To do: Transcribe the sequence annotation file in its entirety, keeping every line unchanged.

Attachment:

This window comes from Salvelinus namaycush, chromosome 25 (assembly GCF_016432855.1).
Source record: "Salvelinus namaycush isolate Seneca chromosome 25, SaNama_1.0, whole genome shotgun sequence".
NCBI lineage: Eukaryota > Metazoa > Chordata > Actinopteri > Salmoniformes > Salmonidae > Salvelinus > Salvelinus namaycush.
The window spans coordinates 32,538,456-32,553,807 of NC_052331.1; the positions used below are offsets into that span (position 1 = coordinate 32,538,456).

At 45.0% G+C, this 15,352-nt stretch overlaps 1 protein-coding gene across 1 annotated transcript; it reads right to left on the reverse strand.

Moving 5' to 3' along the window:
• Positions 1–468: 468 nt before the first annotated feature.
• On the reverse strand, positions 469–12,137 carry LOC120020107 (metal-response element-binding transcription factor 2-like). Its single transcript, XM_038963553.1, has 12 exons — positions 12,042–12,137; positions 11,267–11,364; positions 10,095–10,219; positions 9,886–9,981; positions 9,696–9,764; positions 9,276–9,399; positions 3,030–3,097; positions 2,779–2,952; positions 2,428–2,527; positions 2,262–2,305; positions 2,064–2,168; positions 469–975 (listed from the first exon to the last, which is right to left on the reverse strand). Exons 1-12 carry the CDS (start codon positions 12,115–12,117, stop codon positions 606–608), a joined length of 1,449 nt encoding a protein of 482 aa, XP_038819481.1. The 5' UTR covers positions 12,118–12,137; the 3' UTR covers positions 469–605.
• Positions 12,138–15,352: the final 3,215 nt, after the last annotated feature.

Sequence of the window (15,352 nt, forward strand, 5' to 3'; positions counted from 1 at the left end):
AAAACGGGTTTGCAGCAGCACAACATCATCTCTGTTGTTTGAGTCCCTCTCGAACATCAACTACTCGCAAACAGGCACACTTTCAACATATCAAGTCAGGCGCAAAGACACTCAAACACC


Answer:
This window comes from Salvelinus namaycush, chromosome 25 (assembly GCF_016432855.1).
Source record: "Salvelinus namaycush isolate Seneca chromosome 25, SaNama_1.0, whole genome shotgun sequence".
NCBI lineage: Eukaryota > Metazoa > Chordata > Actinopteri > Salmoniformes > Salmonidae > Salvelinus > Salvelinus namaycush.
The window spans coordinates 32,538,456-32,553,807 of NC_052331.1; the positions used below are offsets into that span (position 1 = coordinate 32,538,456).

At 45.0% G+C, this 15,352-nt stretch overlaps 1 protein-coding gene across 1 annotated transcript; it reads right to left on the reverse strand.

Moving 5' to 3' along the window:
• Positions 1–468: 468 nt before the first annotated feature.
• On the reverse strand, positions 469–12,137 carry LOC120020107 (metal-response element-binding transcription factor 2-like). Its single transcript, XM_038963553.1, has 12 exons — positions 12,042–12,137; positions 11,267–11,364; positions 10,095–10,219; positions 9,886–9,981; positions 9,696–9,764; positions 9,276–9,399; positions 3,030–3,097; positions 2,779–2,952; positions 2,428–2,527; positions 2,262–2,305; positions 2,064–2,168; positions 469–975 (listed from the first exon to the last, which is right to left on the reverse strand). Exons 1-12 carry the CDS (start codon positions 12,115–12,117, stop codon positions 606–608), a joined length of 1,449 nt encoding a protein of 482 aa, XP_038819481.1. The 5' UTR covers positions 12,118–12,137; the 3' UTR covers positions 469–605.
• Positions 12,138–15,352: the final 3,215 nt, after the last annotated feature.

Sequence of the window (15,352 nt, forward strand, 5' to 3'; positions counted from 1 at the left end):
AAAACGGGTTTGCAGCAGCACAACATCATCTCTGTTGTTTGAGTCCCTCTCGAACATCAACTACTCGCAAACAGGCACACTTTCAACATATCAAGTCAGGCGCAAAGACACTCAAACACC